Cancer Research using ALZET® Osmotic Pumps
Cancer research is a multifaceted area of study which is in no way limited to investigations designed to assess the carcinogenic or, indeed, anti-carcinogenic potential of chemical compounds. Increasingly, attention is being paid to the mechanisms of action involved in the generation of cancerous cells, the manner in which anti-tumor therapeutics exert their beneficial effects, and the role endogenous factors may play, both in the facilitation and inhibition of cancerous cell development.
Despite the range of studies involved, one common factor necessary for the success of these investigations is the ability of the researcher to control the delivery of the agents under study in a precise and dependable manner. The ALZET osmotic pump provides a solution, permitting continuous and controlled dosing, thus enabling the researcher to achieve steady state conditions and accurate delivery of diverse compounds, including those of low bioavailability, over prolonged periods of time. The references offered on this web site illustrate the use of ALZET pumps for the successful delivery of carcinogens, anti-cancer drugs, endogenous factors and modulators, monoclonal antibodies, vitamin analogues and antisense oligonucleotides.
In addition, a much utilized method of determining the carcinogenic potential of compounds and the therapeutic efficacy of anticancer treatments has been the measurement of cell proliferation levels in tissues of interest. A major challenge in such studies is the ability to maintain a continuous presence of the chosen cell-labeling agent, as variable levels may result in the researcher failing to detect bursts in cell proliferation. The use of ALZET pumps has been well documented as a means of delivering agents, such as bromodeoxyuridine, at a constant rate, thus ensuring the researcher detects all cell proliferation occurring over the required time period.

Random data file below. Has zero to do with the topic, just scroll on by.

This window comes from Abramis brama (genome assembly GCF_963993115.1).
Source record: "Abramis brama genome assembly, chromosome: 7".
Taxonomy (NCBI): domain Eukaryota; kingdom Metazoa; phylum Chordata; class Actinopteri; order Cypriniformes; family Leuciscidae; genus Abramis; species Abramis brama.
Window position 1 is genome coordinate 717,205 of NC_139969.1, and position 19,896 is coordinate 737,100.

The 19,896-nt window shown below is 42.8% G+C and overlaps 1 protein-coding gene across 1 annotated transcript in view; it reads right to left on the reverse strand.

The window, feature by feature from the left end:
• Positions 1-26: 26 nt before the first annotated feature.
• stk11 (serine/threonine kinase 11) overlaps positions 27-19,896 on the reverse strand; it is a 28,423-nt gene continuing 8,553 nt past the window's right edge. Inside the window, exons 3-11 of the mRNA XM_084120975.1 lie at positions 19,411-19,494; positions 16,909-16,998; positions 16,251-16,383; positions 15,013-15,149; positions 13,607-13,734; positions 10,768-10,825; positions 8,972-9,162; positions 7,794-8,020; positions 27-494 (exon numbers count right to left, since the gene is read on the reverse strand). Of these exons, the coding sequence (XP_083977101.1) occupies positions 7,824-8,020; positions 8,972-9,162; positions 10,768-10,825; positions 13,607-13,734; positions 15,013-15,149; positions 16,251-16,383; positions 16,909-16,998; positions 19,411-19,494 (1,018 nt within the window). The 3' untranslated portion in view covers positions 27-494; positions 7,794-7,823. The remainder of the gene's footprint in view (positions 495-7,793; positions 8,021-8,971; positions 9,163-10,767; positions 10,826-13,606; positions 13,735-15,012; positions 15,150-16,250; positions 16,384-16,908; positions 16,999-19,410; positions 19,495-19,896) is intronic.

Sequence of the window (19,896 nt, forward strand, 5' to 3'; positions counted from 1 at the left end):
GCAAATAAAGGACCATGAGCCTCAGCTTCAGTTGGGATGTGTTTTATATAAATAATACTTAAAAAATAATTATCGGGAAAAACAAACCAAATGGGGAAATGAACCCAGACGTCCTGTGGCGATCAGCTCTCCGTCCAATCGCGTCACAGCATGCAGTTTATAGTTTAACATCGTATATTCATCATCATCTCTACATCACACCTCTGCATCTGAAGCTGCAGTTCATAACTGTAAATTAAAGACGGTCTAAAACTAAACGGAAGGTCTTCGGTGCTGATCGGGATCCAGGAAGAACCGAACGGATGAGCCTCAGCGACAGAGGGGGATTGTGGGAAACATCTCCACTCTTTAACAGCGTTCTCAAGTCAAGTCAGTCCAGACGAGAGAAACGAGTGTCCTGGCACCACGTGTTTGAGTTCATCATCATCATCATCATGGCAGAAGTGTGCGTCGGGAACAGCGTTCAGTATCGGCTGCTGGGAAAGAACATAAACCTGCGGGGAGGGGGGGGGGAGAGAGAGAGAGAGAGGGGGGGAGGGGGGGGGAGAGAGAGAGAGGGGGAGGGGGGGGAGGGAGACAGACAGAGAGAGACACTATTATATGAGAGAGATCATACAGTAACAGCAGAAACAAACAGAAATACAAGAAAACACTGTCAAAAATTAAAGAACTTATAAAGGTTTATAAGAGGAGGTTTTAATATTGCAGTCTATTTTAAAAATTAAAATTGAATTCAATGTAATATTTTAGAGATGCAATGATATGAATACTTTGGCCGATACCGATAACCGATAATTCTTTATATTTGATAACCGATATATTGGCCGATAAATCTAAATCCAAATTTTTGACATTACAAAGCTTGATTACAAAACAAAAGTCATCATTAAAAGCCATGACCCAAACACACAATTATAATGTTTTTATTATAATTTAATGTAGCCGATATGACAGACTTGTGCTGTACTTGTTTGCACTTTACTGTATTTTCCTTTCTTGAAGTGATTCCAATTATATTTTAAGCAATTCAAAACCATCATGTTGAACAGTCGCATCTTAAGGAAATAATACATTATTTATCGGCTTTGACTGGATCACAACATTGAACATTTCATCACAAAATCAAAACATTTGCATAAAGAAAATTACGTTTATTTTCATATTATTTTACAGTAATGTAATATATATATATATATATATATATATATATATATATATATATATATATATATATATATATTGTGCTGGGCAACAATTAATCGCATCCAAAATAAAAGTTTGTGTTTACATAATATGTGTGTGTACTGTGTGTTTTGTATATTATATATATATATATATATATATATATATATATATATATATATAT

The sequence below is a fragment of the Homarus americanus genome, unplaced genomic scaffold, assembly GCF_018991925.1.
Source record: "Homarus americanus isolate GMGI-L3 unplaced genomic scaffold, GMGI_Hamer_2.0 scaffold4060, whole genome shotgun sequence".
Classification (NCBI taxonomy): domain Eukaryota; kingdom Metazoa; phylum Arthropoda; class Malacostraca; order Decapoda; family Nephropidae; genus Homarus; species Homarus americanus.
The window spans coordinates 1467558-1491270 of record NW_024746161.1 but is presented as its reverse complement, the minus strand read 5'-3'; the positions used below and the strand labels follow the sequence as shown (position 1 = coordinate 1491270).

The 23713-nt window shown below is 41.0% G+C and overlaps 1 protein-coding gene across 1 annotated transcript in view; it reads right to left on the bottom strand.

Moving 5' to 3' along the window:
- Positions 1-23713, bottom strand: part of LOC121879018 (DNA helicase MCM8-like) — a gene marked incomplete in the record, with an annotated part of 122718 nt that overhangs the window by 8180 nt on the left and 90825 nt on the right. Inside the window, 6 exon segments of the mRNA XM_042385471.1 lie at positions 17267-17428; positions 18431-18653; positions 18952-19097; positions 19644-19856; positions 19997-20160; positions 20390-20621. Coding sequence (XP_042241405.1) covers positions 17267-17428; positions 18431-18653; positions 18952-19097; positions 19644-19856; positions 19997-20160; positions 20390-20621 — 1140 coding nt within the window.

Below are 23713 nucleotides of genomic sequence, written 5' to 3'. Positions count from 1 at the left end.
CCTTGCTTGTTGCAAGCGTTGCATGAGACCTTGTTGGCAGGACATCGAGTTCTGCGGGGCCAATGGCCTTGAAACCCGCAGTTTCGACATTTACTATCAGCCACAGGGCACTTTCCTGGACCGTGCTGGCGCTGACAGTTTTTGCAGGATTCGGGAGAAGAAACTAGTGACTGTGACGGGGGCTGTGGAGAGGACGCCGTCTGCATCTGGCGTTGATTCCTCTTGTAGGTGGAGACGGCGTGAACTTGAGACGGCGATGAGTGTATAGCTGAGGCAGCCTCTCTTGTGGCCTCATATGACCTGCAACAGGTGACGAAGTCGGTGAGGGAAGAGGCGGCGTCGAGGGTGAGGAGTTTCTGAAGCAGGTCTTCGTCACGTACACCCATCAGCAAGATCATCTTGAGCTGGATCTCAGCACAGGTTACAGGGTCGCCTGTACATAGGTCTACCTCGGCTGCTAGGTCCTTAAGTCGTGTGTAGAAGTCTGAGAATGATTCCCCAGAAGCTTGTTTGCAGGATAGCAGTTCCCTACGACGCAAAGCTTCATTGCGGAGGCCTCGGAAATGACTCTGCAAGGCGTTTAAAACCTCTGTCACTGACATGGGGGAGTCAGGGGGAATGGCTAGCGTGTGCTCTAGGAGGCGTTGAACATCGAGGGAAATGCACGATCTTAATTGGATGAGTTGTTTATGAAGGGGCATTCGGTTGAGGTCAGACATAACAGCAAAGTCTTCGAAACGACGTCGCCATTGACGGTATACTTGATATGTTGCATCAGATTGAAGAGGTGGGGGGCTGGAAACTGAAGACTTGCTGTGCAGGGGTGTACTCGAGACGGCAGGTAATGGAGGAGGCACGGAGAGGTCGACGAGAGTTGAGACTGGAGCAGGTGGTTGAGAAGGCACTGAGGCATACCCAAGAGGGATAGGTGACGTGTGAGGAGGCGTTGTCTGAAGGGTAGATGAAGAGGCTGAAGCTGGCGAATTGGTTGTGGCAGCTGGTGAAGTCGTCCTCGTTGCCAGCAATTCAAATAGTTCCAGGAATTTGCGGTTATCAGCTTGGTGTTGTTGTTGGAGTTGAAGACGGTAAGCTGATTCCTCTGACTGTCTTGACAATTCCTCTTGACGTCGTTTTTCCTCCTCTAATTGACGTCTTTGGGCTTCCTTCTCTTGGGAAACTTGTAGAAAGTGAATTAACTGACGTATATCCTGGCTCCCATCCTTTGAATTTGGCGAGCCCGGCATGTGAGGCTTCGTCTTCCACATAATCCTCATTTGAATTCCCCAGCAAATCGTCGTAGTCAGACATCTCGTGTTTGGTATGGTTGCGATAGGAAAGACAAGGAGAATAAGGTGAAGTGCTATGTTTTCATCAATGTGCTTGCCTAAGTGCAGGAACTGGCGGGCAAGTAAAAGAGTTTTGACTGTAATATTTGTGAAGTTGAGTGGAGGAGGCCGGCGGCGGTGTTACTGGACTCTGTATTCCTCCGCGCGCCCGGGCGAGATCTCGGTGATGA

The antitumor effects of many chemotherapeutic agents are influenced by schedule of drug administration. ALZET pumps allow cancer researchers to compare the effects of anticancer agents given by infusion and one or more regimens of injection. Examples of recent cancer-related research are included in a list of relevant citations and in the following bibliographies*. If you are interested in a specific agent not listed below, check the index by Agent Administered.
- Antisense Oligonucleotides
- Chemotherapeutic Agents
- Growth Factors
- Injection-Infusion Comparisons (studies which compare the effects of drugs when given by injection and infusion)
- Intratumoral Delivery
- Measuring Cell Proliferation In Vivo (continuous BrdU or3H-thymidine labeling)
- Targeted Delivery
Click here to download the ALZET Cancer Research Fact Sheet, highlighting the most recent and novel cancer research applications using ALZET pumps.
*Some of these bibliographies may be large and take a short while to display. These bibliographies are updated frequently. As the references are listed most recent first, you may wish to truncate your printing to ten pages or less.
Looking for references? We can help!
Since 1977, scientist around the world have used ALZET pumps to conduct their research, publishing their results in high-impact journals. The ALZET bibliography now contains over 16,000 publications! We can perform a custom search for references relevant to your research.
- Ensure around-the-clock exposure to test agents at predictable levels
- Permit continuous administration of short half-life proteins and peptides
- Provide a convenient method for the chronic dosing of laboratory animals
- Minimize unwanted experimental variables and ensure reproducible, consistent results
- Eliminate the need for nighttime or weekend dosing
- Reduce handling and stress to laboratory animals
- Small enough for use in mice or very young rats
- Allow for targeted delivery of agents to virtually any tissue
- Cost-effective research tool
What researchers are saying...
“Nonspecific toxicity is a common problem associated with in vivo application of antisense oligonucleotides.However, by employing certain strategies including the use of partial rather than complete phosphorothioate modification, reducing the length of the oligonucleotide, and using a steady continuous infusion rather than bolus injections, we were able to minimize such toxicity (Van Kampen & Stoessl, 2000a).” (p. 309) Van Kampen et al., Neuroscience 2003;116:307-314.